Post by: BlueTrain on December 31, 2019, 04:21:06 PM
At a minimum, house keys and a handkerchief--unless I forget one or the other. These are not things I think about very much.
Title: Re: What’s in your Pants?
Post by: jbeegoode on December 31, 2019, 08:06:23 PM
Right pocket cash and cards. If change pocket, change and a piece of dental floss. Left, keys. Rear right, comb.

The issue here, I should think, is what to do with those things when there are no pockets...then again, I don't need these things when I'm naked. I need these when I'm at the store.

If I were to go to a store naked then a purse, or bag on a belt would suffice.
Title: Re: What’s in your Pants?
Post by: nuduke on January 03, 2020, 05:43:58 PM

I have said before that the fact that god, evolution, mother earth or whatever we all spring from has not given us a natural pocket, say, perhaps usefully situated in front or on the buttocks, is evidence that nudism/naturism is unnatural and a mortal sin.  Or more likely that, since naturism/nudism is in fact a good thing that this is evidence that god does not exist, otherwise how could s/he have let their omnipotence lapse and not afforded us humans the benefit of such a useful adjunct to naturism! And, continuing the metaphysical speculation, why is it that we humans are so inextricably attached to wearing textile items of all sorts?  That looks like a punishment for original sin to suffer eternally the discomfort of clothes when we should really all be permanently comfortable and naked!!

Sorry, I couldn't resist the above humorous speculations - apologies, peace and respect to those with other beliefs!  Pax,pax,pax
Title: Re: What’s in your Pants?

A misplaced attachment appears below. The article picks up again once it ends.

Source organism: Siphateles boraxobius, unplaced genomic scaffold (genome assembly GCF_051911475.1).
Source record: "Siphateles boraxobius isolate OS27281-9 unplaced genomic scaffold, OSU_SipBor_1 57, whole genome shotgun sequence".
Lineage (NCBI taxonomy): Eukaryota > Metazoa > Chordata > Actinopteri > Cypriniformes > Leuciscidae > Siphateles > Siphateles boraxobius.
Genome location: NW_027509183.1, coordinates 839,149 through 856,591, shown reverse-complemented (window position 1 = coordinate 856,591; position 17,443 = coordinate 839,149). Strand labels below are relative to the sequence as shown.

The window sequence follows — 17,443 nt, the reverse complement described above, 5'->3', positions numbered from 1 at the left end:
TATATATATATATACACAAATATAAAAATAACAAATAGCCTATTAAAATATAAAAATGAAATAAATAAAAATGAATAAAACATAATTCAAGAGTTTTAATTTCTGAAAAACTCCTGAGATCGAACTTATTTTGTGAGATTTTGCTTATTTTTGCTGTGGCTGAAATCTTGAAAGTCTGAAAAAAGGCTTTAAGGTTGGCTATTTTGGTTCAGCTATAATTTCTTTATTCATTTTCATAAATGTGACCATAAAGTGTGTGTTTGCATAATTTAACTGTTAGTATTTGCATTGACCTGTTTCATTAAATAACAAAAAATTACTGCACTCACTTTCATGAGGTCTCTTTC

Post by: BlueTrain on January 03, 2020, 06:41:44 PM
We wear textiles because we choose to live in places where such things, or furs, are necessary. Total and everyday nudity appears to be limited to those places where the climate is more benign, at least most of the time. And in fact, the case has been made that humans originated in those places. The nature of sin does not turn on the existence of pockets, a relatively modern thing, except among kangaroos and like animals. Some clothes might be uncomfortable, others anything but. I've never heard anyone say a cotton t-shirt was uncomfortable, except perhaps for those who were particularly sensitive. For them, I recommend silk.

Ötzi the iceman is an interesting person to study. Something like 5,000 years ago, he was wearing both furs and textiles, had a belt with a pouch, a sort of backpack and shoes made of, I think, fur and cord. But everything he had was necessary for survival in the Alps. (Although he didn't--he had been in a fight and had been shot). I guess you could say he was a modern man. But he sure lived off the grid.
Title: Re: What’s in your Pants?
Post by: jbeegoode on January 03, 2020, 07:12:18 PM
So, we evolved out of lush circumstance, with no need for pockets into an upright cruising hunter thing. Are we expected to grow pockets, when we obviously began to make them instead and also have the use of hands. I don't see many people of the plains, or aborigines using pockets, just some with a bag, or a stick, etc.

If we're running down our prey, we don't want to be loaded down ourselves. Let someone else carry the load when in the hunt.

Then, the gatherers, would need some dang big pockets. I think that even the kangaroo's pocket is a home/shelter for the young and not so much a carrying case. Lower center of gravity for parents and speed until the kid has its own.

Sorry, I had to make that remark....
Title: Re: What’s in your Pants?
Post by: BlueTrain on January 03, 2020, 08:26:30 PM
Although it should not be imagined that primitive or isolated peoples have easy lives, it is nevertheless said, so I am led to believe, that such peoples actually have more leisure time than we do. Or more correctly, they enjoy more leisure time than we do. We use up a lot of time commuting, as you probably know, slaves to the clock. But sometimes we have the idea that we have to keep busy. We have hobbies, we play games, we go out for entertainment and for eating out and sometimes, a few of us go hiking. American Indians played games but none of the other things. They relaxed and smoked their pipes. I'm referring to the men, of course. The women had more to do.